Have there been any major takeaways so far from your experience either working with Team Roc on this cause and stepping up and speaking out?
Well I know our prison system is fucked up. I've been through it. I got a big brother that was in prison. He used to tell me all his stories of days and nights in prison, and that sh*t was like nightmares. And I'm close to my big brother so him telling me that sh*t made me feel like I was there. Taking away from it, like I said, prison, and the way they treat prisoners is like animals, in most situations. So it's just a hard thing. I don't wish prison on nobody. I don't think it's no good place for nobody. But I understand they have to have prisons, for prisoners. But you got to treat everybody like humans, still.
I got so much respect for Team Roc and what they do just in their philanthropy department in general. I see them help so many people’s situations, like way before this prison reform thing and this Mississippi thing. Just being in the building, I see them helping so many different causes that people may know about and may not know about. You know they spend a lot of time and resources on helping people. So being in the room, their energy too, also make me want to help people more. So I probably took that away from them.
How involved are you in the lawsuit in terms of the day to day?
I'm super involved in it. I get updates every day from the lawyers and from Team Roc on what's happening. Every step. Like, if a new step happened, I get alerted right then, like this what happened, this is what we doing now. So I have all the information in real time.
How are you feeling about the case currently?
I mean, you know, they shut down Unit 29 which was, I guess we could say a step, but it don't fix the problem because you know, that means they just move the inmates to somewhere else in the prison. And how do we know what the conditions are?
We know that the judge granted our lawyers and some of our people to go inside the prison to take pictures and gauge the conditions for theyself and interview some of the inmates. Because we've been hearing that the guards and stuff been retaliating on the inmates that's part of our lawsuit. You know, trying to make it rough on them down there because they part of the lawsuit. We also know that they sent trucks in there to jam up phones, so no more pictures and videos can come out of the prison. Which is crazy right? Because you ain't seen no trucks in there to fix the electricity or the water or none of this sh*t to help the inmates. But you can send trucks in there to jam up a phone service. So what they tell us? You doing what you want to do, basically.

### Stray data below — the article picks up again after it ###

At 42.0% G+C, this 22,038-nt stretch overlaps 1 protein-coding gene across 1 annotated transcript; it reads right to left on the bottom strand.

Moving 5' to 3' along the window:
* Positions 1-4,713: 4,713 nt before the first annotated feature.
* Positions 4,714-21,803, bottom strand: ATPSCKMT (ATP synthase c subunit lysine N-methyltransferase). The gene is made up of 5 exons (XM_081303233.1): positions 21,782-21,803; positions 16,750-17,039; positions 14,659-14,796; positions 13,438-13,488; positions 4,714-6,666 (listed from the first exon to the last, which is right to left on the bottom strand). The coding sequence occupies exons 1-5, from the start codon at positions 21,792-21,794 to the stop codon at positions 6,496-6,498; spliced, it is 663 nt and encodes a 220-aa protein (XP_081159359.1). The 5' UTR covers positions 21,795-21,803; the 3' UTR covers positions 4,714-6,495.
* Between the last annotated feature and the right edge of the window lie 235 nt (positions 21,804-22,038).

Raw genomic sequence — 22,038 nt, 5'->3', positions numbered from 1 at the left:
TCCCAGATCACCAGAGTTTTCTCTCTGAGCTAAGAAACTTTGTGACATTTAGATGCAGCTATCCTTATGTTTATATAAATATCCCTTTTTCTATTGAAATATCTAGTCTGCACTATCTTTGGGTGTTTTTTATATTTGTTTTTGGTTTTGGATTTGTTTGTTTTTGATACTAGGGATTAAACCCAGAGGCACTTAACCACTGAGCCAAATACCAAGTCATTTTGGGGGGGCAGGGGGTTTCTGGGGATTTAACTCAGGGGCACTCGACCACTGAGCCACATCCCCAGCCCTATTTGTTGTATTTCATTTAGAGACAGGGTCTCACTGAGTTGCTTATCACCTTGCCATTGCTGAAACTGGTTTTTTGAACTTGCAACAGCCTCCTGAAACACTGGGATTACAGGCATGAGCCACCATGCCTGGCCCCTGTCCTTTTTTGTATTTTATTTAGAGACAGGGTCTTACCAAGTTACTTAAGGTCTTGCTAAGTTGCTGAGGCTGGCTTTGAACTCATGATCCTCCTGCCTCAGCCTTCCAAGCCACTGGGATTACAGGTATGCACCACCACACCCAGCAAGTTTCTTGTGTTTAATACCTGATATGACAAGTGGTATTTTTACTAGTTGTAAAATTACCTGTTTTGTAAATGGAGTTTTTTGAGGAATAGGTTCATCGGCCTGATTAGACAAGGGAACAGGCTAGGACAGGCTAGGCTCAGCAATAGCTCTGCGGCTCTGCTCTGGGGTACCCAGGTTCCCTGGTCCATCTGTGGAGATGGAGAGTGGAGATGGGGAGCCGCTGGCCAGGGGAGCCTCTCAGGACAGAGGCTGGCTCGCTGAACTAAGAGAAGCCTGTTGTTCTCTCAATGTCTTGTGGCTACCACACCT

In February 1990, three R&B underdogs dropped a chart-topping debut single that would be more than just their signature hit—it would become a harbinger for a new style and approach as a new decade dawned. Bell Biv DeVoe may have been unlikely trailblazers, but Ricky Bell, Mike Bivins and Ronnie DeVoe’s classic first single charted a new course for R&B and set the stage for where the genre was heading in the 1990s.
Most R&B fans know the history: fresh off the heels of their bestselling album, New Edition’s members were looking to do other things. Former member Bobby Brown had become a solo superstar, and with the former teen act at a bit of a crossroads following the success of 1988’s Jimmy Jam & Terry Lewis-produced Heart Break, lead singers Ralph Tresvant and Johnny Gill were eying their individual projects.
On the suggestion of Jam & Lewis, Bell, Bivins, and DeVoe decided to form a trio. If New Edition was going on hiatus for Tresvant to start his solo career in earnest (as Gill refocused on his own new album with former MCA head Jheryl Busby over at Motown), why not try to do their own thing? Bivins had been brimming with ideas and was eager to try them out in a new format.
Of course, no one was expecting much from the three former New Edition members who’d famously stayed in the background for much of that group’s tenure. Rapper/producer Kwame ghostwrote some of the raps in “Poison,” and he admitted that he wasn’t impressed with the idea of Bell Biv DeVoe as a group—or their soon-to-be-hit.